Keep on keepin’ on until new behaviors become part of your normal routine.  You deserve to feel good and enjoy life.

Try stuff.  If something isn’t a fit for you, try something else.  There is no one way that works for everyone.  You get to choose but choose you must.

Above all, find what works for you.

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Yin/Yang as Contrast

In my last entry I referred to dark/light as an example of Yin/Yang. The first thing that comes to mind when I think in these terms is black and white photography. This is one of my favorite artistic mediums. The edges are much more apparent than they are in color photography. More is left to the imagination because of the lack of other colors. The shadows or dark areas give definition and clarity to the light. Rather than working against the light, the dark supports the light, making it shine brighter.

In belief systems grounded in judgement, light and dark are seen as good and bad. The terms positive and negative carry connotations of judgement, even though scientifically these terms denote opposite sides needed to create a balance of function (as in the two ends of a battery + and -). When we automatically judge something as negative or bad, we deny ourselves the understanding that balance requires two sides to act as counter-weights for one another.

Emotions are judged harshly if they have been labeled as negative. Fear is deemed negative in the Western mind and yet, in Eastern philosophy, it is seen as one of the Master Teachers. Legitimate fear can save your life. Unrealistic fear can paralyze you. Learning from your fear can increase your self-awareness and nurture your spiritual growth. Sitting with an intense and uncomfortable emotion brings insight and often healing. Sit quietly and ask “Fear, what have you come to show me?” Then listen with an open mind and heart for the answer.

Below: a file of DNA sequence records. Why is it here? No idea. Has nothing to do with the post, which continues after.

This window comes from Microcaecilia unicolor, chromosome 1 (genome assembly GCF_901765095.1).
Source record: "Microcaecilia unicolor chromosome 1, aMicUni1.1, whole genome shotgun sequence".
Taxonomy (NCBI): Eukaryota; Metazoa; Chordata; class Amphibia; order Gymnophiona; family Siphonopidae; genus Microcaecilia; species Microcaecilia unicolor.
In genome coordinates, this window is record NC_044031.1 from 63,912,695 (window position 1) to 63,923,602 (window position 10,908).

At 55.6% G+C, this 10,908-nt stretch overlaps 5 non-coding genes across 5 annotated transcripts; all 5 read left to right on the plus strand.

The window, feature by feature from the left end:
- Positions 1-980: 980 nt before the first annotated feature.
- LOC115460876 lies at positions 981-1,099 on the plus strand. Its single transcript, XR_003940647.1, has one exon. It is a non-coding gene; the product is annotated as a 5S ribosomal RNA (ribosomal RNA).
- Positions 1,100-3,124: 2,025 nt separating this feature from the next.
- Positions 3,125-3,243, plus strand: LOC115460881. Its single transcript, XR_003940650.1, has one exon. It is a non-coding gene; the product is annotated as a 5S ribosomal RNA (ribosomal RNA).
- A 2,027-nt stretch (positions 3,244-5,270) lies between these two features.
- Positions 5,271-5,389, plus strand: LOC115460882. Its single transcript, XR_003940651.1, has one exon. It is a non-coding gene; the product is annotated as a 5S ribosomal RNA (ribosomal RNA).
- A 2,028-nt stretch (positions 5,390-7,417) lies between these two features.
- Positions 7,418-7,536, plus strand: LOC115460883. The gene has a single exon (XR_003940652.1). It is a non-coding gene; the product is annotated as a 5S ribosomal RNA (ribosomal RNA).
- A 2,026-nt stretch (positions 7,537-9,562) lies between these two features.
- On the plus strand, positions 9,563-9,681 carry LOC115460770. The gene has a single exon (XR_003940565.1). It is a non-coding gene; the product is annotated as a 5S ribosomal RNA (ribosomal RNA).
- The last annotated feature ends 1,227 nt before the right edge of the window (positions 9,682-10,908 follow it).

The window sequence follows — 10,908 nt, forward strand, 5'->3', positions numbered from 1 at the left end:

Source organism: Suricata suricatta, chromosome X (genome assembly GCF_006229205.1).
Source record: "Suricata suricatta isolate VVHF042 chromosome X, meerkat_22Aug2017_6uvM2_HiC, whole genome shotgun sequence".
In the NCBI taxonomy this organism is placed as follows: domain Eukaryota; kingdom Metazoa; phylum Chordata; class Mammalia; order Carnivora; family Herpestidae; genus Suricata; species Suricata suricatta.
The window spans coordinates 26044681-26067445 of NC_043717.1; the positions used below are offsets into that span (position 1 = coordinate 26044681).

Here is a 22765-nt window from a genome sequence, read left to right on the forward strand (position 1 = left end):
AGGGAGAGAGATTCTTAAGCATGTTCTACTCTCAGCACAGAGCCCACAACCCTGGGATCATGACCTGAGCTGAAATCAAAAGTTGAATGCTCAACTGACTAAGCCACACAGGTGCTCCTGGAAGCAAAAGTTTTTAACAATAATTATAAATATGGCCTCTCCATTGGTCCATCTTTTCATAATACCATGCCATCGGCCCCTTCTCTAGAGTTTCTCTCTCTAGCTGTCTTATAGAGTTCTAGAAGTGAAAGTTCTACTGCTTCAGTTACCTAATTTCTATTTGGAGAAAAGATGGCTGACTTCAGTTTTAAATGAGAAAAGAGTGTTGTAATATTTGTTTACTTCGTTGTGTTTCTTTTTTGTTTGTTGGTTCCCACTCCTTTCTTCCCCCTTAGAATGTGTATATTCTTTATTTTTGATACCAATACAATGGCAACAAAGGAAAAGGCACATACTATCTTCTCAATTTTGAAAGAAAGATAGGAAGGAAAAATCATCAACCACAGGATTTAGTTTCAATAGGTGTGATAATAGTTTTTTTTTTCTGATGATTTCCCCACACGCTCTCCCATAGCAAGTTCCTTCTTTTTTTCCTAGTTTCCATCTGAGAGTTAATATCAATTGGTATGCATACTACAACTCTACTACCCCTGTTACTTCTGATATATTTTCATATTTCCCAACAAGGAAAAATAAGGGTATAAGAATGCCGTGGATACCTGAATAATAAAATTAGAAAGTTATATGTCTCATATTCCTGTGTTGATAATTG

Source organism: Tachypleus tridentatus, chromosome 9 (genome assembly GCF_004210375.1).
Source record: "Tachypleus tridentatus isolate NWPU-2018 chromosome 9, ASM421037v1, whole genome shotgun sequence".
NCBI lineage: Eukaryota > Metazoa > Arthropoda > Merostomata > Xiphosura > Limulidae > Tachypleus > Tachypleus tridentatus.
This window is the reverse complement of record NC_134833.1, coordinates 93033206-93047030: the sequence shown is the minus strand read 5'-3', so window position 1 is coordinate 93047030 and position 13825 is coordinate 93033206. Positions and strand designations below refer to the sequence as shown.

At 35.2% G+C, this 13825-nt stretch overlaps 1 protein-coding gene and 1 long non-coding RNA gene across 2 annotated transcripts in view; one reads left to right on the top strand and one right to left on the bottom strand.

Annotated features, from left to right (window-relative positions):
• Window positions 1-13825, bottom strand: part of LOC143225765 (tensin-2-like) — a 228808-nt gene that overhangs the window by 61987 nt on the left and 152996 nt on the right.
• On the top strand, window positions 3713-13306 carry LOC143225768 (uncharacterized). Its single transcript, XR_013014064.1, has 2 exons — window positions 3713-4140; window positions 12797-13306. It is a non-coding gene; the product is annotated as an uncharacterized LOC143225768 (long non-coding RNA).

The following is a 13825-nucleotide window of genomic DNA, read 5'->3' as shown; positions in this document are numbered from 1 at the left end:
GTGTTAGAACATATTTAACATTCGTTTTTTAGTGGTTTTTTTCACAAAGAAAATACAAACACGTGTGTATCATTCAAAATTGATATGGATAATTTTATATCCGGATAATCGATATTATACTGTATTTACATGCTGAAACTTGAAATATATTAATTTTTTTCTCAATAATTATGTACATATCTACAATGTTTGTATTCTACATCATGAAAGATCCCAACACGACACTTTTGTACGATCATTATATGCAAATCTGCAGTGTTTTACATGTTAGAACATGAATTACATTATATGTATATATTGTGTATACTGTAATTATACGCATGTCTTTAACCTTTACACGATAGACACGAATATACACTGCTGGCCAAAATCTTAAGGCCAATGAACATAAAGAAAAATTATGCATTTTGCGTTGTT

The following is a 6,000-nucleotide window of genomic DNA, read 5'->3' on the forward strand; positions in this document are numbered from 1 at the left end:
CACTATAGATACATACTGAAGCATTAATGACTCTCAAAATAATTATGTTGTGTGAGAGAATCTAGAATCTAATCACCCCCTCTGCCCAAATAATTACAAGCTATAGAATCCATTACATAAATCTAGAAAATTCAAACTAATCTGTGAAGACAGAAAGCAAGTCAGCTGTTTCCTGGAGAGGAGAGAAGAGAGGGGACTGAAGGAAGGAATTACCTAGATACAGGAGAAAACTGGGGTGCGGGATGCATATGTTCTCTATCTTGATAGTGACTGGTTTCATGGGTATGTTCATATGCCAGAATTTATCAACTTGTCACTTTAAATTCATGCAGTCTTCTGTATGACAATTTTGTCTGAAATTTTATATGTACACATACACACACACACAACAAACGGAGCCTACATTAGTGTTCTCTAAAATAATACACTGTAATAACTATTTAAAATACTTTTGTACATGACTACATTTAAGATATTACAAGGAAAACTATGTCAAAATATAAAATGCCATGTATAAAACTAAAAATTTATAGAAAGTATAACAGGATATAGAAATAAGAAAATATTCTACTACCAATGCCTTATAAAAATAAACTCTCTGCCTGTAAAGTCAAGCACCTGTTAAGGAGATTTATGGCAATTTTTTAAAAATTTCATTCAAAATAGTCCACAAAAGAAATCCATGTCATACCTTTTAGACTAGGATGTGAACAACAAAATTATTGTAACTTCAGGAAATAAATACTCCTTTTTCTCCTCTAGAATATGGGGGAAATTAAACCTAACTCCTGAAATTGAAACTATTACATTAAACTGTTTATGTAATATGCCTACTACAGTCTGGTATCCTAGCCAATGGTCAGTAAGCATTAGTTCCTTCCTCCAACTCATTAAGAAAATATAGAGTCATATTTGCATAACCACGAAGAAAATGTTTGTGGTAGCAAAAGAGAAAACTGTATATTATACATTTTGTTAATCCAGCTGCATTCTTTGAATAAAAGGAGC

I have shifted the way I language emotions because even extreme happiness can stress the body and the mind, creating imbalance. I now assess (rather than judge) my emotions in terms of intensity. I am currently experiencing wonderful times with my family and the intensity of joy and fulfillment feels overwhelming at times. If I were grieving, it would be tempting to fight against the experience rather than embrace it. In both cases, it is a matter of the intensity of the emotions I am experiencing. As the intensity rises so does the sense of being overwhelmed. In both situations, the answer is to embrace the experience and be aware of what I need to remain balanced physically, mentally and emotionally. Imbalance in either direction (joy or sorrow) can, over time, lead to exhaustion and illness.

I am passionate about life. Human beings experience life through their senses and that includes emotions. When I am out in nature, I stop and drink in the visual wonder of it all. I take deep breaths and smell what is around me. I close my eyes and listen. I pay attention to the memories and/or emotions that these sentient stimulants evoke in me. I want it all.

At the same time, I seek balance so that my responses (physical, mental, emotional) do not toss me around or throw me against the walls of my life. Been there; done that. It is exhilarating to soar (yang) and necessary for my health to come back to earth (yin) and walk in balance.